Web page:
In my vocal class last week we chose the second song for our performances out of our textbook. The one that stood out to me was cited as being written by George Macdonald. I assumed it wasn't the Scottish minister/author that I know and love, but after a little research it turned out to be a poem of his that was set to music somewhere around 1950. As part of our homework we have to write a story about the song and so this tale was born. I wrote it hoping to catch even a little bit of the essence of G.M.'s stories. Enjoy!
Alas, how easily things go wrong!
A sigh too much, or a kiss too long,
And there follows a mist and a weeping rain,
And life is never the same again.
And yet, how easily things go right!
If the sigh and a kiss of a summer's night
Come deep from the soul in the stronger ray
that is born in the light of the winter's day.
And things can never go badly wrong!
If the heart be true and the love be strong,
For the mist, if it comes, and the weeping rain,
will be changed by the love into sunshine again.
It was a bright night, even for the forest. The trees glowed with a internal luminescence. A young man had taken to walking here every night and could notice even the slightest changes on his path. Along with the light, there was an uncommon scent of honeysuckle and sage. Cresting the ridge of a shallow glen his eyes fell upon the source. A woman in shining, pale green robes sat on a large rock in the valley. Her eyes were the same shining green as her clothes and her hair fell softly about her shoulders in soft brown ringlets. He was taken at once. Love seized his heart and he ran and seized her. She didn't resist. She didn't react at all. He spoke love to her. Nothing. He kissed her hand, her cheek. Nothing. He wrapped his arms tight around her, smelled her sweet honey hair, and when his eyes opened there was nothing in his arms save a mist that had sunk from about the trees. He looked everywhere but found no trace of his lady, and as he began to weep so came the rain.
Two years passed. Still, every night he walked and while he no longer hoped to find her, he thought of her often. He thought of how he rushed to her and grabbed her. He thought of how he had abandoned courtesy in the name of love. He thought of how something called love and acted on with greed is not really love. The leaves fell, and winter fell, and as he walked in the frozen forest, he began to learn a true way to love.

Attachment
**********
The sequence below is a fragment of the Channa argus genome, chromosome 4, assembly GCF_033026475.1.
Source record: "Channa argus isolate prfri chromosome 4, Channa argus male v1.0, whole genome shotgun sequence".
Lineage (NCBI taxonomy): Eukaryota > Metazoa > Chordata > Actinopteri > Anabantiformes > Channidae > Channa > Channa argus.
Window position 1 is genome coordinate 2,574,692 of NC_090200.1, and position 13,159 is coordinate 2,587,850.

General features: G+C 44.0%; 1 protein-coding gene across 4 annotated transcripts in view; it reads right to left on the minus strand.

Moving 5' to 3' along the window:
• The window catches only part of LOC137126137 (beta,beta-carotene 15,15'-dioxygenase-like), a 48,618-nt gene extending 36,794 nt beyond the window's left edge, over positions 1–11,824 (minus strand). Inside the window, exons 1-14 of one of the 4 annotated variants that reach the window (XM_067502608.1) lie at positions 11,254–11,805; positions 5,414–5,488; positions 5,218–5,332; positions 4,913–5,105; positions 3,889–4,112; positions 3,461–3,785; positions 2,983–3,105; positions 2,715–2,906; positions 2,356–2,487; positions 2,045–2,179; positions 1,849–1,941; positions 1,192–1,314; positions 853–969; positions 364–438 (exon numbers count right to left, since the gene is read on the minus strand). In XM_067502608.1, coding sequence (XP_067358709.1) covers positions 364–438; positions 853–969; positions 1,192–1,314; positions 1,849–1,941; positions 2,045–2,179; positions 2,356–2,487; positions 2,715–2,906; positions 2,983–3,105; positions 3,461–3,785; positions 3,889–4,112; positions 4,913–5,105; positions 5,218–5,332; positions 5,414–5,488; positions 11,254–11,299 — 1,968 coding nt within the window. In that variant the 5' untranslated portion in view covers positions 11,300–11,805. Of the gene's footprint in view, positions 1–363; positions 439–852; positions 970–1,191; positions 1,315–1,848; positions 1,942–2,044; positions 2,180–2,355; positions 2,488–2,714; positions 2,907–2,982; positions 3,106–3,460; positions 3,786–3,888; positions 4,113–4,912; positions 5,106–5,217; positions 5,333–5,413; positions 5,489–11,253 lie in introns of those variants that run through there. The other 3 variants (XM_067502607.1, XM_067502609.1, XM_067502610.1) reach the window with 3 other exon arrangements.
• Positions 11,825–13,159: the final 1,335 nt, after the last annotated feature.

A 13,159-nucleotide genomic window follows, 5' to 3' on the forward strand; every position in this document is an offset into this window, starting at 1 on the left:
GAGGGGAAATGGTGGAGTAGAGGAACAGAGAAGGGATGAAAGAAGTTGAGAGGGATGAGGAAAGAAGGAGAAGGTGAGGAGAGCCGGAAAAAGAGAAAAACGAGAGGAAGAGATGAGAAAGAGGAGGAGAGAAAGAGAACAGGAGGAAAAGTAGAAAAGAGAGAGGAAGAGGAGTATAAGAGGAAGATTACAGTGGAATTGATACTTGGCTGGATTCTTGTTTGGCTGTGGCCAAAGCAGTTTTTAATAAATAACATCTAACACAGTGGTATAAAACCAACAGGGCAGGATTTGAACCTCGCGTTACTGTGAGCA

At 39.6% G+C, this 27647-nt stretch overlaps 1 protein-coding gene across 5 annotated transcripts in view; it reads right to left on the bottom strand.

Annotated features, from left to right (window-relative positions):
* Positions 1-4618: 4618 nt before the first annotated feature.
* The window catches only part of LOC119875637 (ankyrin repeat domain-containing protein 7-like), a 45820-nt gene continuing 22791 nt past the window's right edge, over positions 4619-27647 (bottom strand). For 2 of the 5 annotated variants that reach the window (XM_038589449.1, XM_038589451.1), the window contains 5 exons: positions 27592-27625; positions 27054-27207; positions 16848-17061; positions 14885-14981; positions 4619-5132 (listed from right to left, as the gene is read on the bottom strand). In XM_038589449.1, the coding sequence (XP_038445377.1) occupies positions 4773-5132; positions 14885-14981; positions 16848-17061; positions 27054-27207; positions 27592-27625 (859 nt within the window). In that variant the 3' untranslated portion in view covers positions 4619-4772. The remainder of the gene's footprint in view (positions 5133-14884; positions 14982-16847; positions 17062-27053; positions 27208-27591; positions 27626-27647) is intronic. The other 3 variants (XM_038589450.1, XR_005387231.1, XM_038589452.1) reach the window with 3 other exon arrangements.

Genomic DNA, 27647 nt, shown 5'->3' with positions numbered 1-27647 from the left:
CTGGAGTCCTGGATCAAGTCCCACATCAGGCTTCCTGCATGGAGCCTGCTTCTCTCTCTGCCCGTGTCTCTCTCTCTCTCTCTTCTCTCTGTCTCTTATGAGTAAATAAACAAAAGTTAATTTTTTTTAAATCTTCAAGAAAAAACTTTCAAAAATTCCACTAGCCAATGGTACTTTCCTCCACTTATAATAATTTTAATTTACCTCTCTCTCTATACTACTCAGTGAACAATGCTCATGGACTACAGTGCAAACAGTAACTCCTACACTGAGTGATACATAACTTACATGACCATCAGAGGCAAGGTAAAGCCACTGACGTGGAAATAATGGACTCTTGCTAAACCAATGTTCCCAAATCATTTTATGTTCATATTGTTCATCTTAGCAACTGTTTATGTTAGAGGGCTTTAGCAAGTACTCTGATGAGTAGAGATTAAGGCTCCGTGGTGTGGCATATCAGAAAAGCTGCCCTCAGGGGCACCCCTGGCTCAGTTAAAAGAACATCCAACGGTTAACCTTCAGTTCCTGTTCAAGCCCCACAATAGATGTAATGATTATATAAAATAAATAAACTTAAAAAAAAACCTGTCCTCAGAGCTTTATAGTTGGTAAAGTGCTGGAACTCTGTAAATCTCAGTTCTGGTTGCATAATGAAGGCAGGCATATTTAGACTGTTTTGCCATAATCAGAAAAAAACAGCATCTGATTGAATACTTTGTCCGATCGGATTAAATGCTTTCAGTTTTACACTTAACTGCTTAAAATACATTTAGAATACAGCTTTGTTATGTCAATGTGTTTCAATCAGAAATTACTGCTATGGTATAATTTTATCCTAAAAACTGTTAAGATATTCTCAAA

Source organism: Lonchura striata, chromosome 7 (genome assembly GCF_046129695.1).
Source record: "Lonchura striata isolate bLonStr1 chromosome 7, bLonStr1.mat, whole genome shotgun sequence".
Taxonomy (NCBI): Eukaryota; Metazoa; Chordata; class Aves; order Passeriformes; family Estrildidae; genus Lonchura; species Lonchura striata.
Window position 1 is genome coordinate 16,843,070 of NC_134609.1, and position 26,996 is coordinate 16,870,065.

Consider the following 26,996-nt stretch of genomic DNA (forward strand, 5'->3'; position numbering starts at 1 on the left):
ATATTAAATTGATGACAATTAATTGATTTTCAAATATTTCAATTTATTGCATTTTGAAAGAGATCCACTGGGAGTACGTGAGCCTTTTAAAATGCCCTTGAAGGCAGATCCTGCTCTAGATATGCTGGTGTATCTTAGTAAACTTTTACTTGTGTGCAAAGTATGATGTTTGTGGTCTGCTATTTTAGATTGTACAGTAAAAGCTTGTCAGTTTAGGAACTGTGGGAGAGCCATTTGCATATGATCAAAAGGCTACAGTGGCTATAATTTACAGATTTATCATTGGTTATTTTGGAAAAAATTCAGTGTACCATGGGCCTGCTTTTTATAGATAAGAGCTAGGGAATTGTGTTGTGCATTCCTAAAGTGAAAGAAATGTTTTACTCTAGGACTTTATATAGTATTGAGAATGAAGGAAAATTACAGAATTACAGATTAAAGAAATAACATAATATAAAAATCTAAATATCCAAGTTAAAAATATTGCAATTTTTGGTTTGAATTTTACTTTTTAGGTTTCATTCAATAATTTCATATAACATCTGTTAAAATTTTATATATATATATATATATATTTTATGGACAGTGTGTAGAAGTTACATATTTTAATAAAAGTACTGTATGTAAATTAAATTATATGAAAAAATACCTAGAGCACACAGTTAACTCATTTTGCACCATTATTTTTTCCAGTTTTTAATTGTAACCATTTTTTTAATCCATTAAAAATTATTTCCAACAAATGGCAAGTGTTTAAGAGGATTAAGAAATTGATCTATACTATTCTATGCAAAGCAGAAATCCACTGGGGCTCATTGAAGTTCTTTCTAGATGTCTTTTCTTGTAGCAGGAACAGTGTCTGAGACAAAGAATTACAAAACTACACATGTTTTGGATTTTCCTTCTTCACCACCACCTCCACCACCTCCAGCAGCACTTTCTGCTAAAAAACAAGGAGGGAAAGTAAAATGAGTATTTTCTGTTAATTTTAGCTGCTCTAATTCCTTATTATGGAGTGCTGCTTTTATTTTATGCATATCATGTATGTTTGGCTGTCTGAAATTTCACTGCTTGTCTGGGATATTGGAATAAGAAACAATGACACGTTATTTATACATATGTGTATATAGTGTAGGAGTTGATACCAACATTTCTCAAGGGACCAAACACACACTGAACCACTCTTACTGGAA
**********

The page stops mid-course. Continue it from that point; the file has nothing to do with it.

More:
Mid April, as the glowing tress had begun to bud little lightning bug leaves and the clouds hung heavy with rain, he walked again. He rarely thought about that beautiful woman anymore and his thoughts were mostly on a poem he had read earlier in the day. It promised hope to a true heart and he hoped his heart was true. He noticed something as he came to the ridge of the glen, but it was not his lady. It was a she-wolf scratching fiercely at her back paw that had gotten wedged between the boulder and a tree. She lunged away when she saw him and panicked when her paw became even tighter between stone and tree. His curiosity had just made her situation worse and he couldn't bear the thought of her slowly starving to death, or resorting to maiming her leg to free herself. In obligation and trepidation he approached. He got close enough to throw his thick coat over her head and tried not to think about what would happen when she was free. He wrapped his legs around her back to still her, and with much effort and scratching and loss of blood (on his part) pulled her loose. He jumped away and sitting up from under his coat was not the wolf but the woman, and now, instead of a face void of reaction she smiled, leaned forward with eyes like sunshine and kissed him.